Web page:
InvestorIntel challenges the credit card providers and banks to drop credit card interest rates due to the coronavirus crisis
On March 15 the US Reserve Bank made a historic ‘coronavirus emergency’ rate cut dropping rates from 1.25% to 0.25%, a 50 year low. And what happened to US credit card rates? Err, nothing!!! They are still sitting at a ridiculous 21.21%, at all-time highs. That’s not helping customers to survive COVID-19.
Average US credit card rate by card type as of February 2020
US consumers are being hurt by credit card debt paying on average US$1,292 a year in interest
In 2018 CNBC reported that US consumers were paying “$104 billion in credit card interest and fees” per year. The report stated that 43% of Americans had been carrying a credit card balance for 2+ years, with the average household balance of US$16,883, costing the average US household US$1,292 pa.
Clearly those households struggling under the coronavirus economic hit will be doing worse than average. This would be all the small business owners and staff, as well as others, who have recently lost their job as US states lock-down or restrict social gatherings. This also applies to most other countries outside the US.
Some 2018 stats by CNBC on US credit card debt
Credit card rates are set higher than other loans especially when the funds are ‘not secured’. This means the bank or credit card company faces risk of 100% capital loss if borrowers default. Consumers need to understand the bank is taking higher risk. But conversely the banks need to understand if they have higher default rates and less customers they are hurting themselves and the community.
The big banks are cutting home loan rates, so why are they not cutting credit card rates?
Clearly the credit card operators are making life much harder for those most in need of a break. Home loan rates are at record lows, so home owners are in a better position than credit card holders. In fact the average 15 year fixed home loan rate in the US is 3.33%, compared to the average credit card rate of 21.21%. Is it fair that credit card customers pay an 18% higher rate? Is it fair that they pay a rate almost 7 times higher?
The Commonwealth Bank of Australia has announced they are considering ‘all options’ to help Australians suffering from the coronavirus economic downturn
Australian banks last week unveiled a raft of measures to support their customers. These included lower rates on fixed home loans, business loans, deferred loan payments etc. The big banks offered: “Home owners who run into financial hardship will qualify for a break from regular payments.”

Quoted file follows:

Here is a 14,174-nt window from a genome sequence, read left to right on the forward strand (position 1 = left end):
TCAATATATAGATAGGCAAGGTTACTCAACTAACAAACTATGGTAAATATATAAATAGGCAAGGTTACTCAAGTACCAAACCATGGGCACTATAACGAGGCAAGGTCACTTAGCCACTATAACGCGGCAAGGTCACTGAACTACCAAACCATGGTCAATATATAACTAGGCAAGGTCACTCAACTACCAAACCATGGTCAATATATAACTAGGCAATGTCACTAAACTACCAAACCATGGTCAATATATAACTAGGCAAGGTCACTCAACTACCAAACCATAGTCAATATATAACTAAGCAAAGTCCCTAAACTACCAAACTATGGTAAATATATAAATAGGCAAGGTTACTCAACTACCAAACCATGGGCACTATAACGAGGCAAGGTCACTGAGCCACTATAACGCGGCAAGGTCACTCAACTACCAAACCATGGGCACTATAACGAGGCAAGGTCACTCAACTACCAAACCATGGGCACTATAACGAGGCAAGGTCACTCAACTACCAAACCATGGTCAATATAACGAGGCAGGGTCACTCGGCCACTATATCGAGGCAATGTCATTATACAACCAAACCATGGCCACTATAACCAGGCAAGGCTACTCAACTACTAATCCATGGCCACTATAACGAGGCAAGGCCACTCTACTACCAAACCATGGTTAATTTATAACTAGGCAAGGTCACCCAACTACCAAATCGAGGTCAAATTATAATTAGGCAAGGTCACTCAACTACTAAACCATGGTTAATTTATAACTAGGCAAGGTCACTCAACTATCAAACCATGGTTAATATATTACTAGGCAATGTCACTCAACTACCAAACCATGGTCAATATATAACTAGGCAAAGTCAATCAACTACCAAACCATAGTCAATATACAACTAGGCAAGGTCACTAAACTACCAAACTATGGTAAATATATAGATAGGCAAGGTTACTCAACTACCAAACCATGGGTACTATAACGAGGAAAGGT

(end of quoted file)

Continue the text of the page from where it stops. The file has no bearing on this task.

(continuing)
Australia’s largest bank Commonwealth Bank (CBA) is considering ways to help its customers, including help with credit cards. CBA CEO Matt Comyn said the bank is looking at ‘all options’. You can view the full ABC interview here.
As investors you have the right to ask your bank or credit card provider why they have not played their part to help the community right now. Ask them if they will give you a temporary rate drop or holiday to help you get you through the coronavirus crisis. Even better, use social media to ask them to give a large credit card interest rate cut to all their customers impacted by coronavirus.
So come on big banks (JPMorgan Chase & Co., Bank of America Corp., Citigroup Inc., Wells Fargo & Co.) and big credit card companies (Mastercard, Visa, Citibank, Chase, American Express). It’s time to give loyal credit card holders a break. The coronavirus is hurting some of your good customers very badly.
How about a special rate for those customers experiencing coronavirus hardship, or even better a 6 month interest rate holiday (0%) so your customers can survive this COVID-19 nightmare. You could call it the ‘coronavirus credit card cut” and make it apply for all of 2020.
That is InvestorIntel’s challenge to the big banks and credit card companies. Let’s see how they respond.
Matthew Bohlsen is a Senior Editor for InvestorIntel.com. With a Graduate Diploma in Applied Finance and Investment, and a Graduate Diploma in Financial Planning. He ... <Read more about Matthew Bohlsen>